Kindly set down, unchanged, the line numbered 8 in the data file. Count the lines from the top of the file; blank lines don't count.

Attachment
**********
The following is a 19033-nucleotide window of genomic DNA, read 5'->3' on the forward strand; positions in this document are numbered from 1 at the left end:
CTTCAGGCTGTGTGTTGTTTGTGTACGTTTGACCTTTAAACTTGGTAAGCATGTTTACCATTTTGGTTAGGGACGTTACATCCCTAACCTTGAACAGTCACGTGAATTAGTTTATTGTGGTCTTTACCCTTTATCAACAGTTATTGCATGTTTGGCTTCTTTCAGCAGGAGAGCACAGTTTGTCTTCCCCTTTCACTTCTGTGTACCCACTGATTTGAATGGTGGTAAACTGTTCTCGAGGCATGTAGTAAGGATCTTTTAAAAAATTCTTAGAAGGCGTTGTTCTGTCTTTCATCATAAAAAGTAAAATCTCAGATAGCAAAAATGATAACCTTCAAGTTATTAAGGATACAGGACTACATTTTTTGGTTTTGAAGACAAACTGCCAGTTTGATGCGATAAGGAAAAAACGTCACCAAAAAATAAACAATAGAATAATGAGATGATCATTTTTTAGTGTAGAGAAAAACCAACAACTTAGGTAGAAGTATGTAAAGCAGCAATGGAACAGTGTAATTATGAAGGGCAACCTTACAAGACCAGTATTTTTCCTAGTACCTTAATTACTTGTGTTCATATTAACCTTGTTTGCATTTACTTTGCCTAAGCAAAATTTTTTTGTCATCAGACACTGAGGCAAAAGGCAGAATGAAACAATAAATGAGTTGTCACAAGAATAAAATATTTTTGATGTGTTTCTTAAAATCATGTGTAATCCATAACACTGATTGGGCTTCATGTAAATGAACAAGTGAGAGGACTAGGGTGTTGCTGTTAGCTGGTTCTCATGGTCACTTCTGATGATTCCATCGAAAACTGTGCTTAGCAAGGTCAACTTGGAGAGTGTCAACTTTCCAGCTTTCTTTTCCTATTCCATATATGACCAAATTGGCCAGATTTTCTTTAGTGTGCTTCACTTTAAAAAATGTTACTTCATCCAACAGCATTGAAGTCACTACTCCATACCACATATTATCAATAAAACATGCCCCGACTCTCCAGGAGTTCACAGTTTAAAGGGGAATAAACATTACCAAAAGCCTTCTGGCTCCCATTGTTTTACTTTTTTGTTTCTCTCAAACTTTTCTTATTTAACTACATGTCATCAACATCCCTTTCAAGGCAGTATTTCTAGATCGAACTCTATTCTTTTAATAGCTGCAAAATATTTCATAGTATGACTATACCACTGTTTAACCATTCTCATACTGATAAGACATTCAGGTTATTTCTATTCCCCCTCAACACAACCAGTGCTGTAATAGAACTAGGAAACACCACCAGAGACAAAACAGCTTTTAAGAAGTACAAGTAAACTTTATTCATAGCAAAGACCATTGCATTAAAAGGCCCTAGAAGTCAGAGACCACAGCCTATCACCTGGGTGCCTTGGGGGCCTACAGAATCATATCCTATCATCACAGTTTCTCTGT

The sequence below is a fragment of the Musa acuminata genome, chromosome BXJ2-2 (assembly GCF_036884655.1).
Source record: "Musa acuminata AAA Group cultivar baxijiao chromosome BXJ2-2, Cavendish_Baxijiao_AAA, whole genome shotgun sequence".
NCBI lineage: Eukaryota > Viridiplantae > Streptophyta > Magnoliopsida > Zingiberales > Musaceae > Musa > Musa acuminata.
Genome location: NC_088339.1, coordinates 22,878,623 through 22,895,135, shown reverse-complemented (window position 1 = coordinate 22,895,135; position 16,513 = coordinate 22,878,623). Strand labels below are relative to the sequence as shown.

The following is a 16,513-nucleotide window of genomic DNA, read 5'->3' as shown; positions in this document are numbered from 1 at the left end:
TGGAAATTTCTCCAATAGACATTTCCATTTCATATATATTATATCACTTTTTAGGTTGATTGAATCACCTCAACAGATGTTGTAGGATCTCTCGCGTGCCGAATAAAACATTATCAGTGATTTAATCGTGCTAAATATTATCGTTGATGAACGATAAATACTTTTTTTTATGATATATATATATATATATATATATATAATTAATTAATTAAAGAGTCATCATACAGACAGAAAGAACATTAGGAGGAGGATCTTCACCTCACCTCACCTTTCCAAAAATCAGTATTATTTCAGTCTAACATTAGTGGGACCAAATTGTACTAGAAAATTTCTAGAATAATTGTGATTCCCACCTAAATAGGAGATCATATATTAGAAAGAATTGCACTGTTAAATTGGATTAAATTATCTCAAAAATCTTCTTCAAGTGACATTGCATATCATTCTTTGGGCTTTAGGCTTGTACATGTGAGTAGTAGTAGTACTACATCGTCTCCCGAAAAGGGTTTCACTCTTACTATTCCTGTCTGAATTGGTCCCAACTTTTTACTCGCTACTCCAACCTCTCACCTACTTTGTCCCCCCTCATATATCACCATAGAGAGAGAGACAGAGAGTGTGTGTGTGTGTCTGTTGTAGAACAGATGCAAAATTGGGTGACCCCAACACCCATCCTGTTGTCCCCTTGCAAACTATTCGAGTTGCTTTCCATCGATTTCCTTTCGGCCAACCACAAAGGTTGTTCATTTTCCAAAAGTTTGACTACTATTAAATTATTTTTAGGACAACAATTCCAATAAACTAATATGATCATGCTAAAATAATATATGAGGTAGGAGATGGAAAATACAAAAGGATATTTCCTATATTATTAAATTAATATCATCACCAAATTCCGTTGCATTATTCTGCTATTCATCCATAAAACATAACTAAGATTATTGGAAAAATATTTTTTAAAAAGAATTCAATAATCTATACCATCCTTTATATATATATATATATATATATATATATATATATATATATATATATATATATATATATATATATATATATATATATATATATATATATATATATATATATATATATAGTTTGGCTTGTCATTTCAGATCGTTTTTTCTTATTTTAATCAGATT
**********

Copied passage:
TGGAAATTTCTCCAATAGACATTTCCATTTCATATATATTATATCACTTTTTAGGTTGATTGAATCACCTCAACAGATGTTGTAGGATCTCTCGCGTGCCGAATAAAACATTATCAGTGATTTAATCGTGCTAAATATTATCGTTGATGAACGATAAATACTTTTTTTTATGATATATATATATATATATATATATATAATTAATTAATTAAAGAGTCATCATACAGACAGAAAGAACATTAGGAGGAGGATCTTCACCTCACCTCACCTTTCCAAAAATCAGTATTATTTCAGTCTAACATTAGTGGGACCAAATTGTACTAGAAAATTTCTAGAATAATTGTGATTCCCACCTAAATAGGAGATCATATATTAGAAAGAATTGCACTGTTAAATTGGATTAAATTATCTCAAAAATCTTCTTCAAGTGACATTGCATATCATTCTTTGGGCTTTAGGCTTGTACATGTGAGTAGTAGTAGTACTACATCGTCTCCCGAAAAGGGTTTCACTCTTACTATTCCTGTCTGAATTGGTCCCAACTTTTTACTCGCTACTCCAACCTCTCACCTACTTTGTCCCCCCTCATATATCACCATAGAGAGAGAGACAGAGAGTGTGTGTGTGTGTCTGTTGTAGAACAGATGCAAAATTGGGTGACCCCAACACCCATCCTGTTGTCCCCTTGCAAACTATTCGAGTTGCTTTCCATCGATTTCCTTTCGGCCAACCACAAAGGTTGTTCATTTTCCAAAAGTTTGACTACTATTAAATTATTTTTAGGACAACAATTCCAATAAACTAATATGATCATGCTAAAATAATATATGAGGTAGGAGATGGAAAATACAAAAGGATATTTCCTATATTATTAAATTAATATCATCACCAAATTCCGTTGCATTATTCTGCTATTCATCCATAAAACATAACTAAGATTATTGGAAAAATATTTTTTAAAAAGAATTCAATAATCTATACCATCCTTTATATATATATATATATATATATATATATATATATATATATATATATATATATATATATATATATATATATATATATATATATATATATATATATATATATATATATAGTTTGGCTTGTCATTTCAGATCGTTTTTTCTTATTTTAATCAGATT